"I don't regard the problem of agricultural surplus as a problem," Kennedy said. "I regard it as an opportunity to use it imaginatively, not only for our own people, but for people all around the world."

He also touched on the idea of a Food for Peace program and later appointed McGovern to lead that effort in 1961.

Eight years after JFK's appearance, his younger brother, Sen. Robert Kennedy, spoke at the Corn Palace. "Bobby" appeared at the Palace on May 10, 1968.

Less than a month later, on June 4, 1968, RFK won the South Dakota and California Democratic primaries. But he was shot in The Ambassador, a Los Angeles hotel, minutes after finishing his victory speech. He died the next day.

Many other famous politicians have appeared at the Corn Palace through the years.

President William McKinley may have been the first president to pass through the city. In 1899, McKinley made a train tour through South Dakota and appeared in Sioux Falls and 12 other cities and towns.

The passage of time has obscured exactly where McKinley went during the visit.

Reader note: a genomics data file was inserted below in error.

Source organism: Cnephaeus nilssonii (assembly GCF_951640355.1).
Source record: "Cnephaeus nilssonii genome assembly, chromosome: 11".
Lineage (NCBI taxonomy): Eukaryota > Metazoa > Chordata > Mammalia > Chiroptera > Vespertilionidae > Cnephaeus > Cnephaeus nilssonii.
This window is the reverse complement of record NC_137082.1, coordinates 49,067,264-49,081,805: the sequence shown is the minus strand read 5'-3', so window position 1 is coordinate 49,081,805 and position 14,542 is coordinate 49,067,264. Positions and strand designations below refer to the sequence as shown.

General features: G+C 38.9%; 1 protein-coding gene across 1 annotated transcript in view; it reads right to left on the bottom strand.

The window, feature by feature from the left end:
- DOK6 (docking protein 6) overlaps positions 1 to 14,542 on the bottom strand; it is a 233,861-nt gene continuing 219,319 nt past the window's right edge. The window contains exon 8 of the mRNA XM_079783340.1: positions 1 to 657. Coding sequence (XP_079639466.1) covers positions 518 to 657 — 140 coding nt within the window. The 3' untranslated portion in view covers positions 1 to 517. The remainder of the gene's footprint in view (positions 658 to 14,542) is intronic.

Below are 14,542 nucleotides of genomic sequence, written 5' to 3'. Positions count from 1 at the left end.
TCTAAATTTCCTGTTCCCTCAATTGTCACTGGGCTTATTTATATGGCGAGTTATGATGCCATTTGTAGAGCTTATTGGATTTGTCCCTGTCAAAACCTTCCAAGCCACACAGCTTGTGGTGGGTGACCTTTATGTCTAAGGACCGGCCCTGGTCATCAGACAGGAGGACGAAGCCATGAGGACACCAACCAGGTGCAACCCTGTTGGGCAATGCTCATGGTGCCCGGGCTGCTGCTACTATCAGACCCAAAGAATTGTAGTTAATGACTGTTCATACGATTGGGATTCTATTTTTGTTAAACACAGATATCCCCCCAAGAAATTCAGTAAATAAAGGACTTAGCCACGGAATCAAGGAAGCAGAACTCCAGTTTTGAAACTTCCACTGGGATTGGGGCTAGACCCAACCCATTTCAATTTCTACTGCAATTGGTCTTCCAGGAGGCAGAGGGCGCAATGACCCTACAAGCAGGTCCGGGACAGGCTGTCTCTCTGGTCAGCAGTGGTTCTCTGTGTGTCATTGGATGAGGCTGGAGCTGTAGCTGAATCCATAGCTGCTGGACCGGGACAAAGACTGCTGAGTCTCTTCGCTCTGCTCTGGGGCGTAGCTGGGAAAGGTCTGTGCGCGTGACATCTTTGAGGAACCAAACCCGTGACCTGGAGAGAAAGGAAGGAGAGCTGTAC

In 1900, McKinley selected New York Gov. Theodore Roosevelt as his running mate. "Teddy" Roosevelt made an appearance in Mitchell on Sept. 12, 1900, to promote the GOP ticket. He was saluted for his political skills and his service to the United States during the Spanish-American War.

During the 1908 presidential campaign, Republican candidate William Howard Taft and Democratic candidate William Jennings Bryan spoke at the Corn Palace during the annual festival.

Bryan came to Mitchell on Sept. 28, 1908, and made a typically fiery speech.

Taft came to town a day later. His appearance received much more glowing coverage in the local newspaper, then named the Mitchell Daily Republican.

In 1920, Democratic presidential candidate James Cox appeared at the Corn Palace. Cox lost to Republican Warren G. Harding that year.

In 1940, Republican presidential candidate Wendell Willkie made a campaign stop in Mitchell. Willkie made a speech at the train depot, paraded through town in an open car and made a speech at the Corn Palace.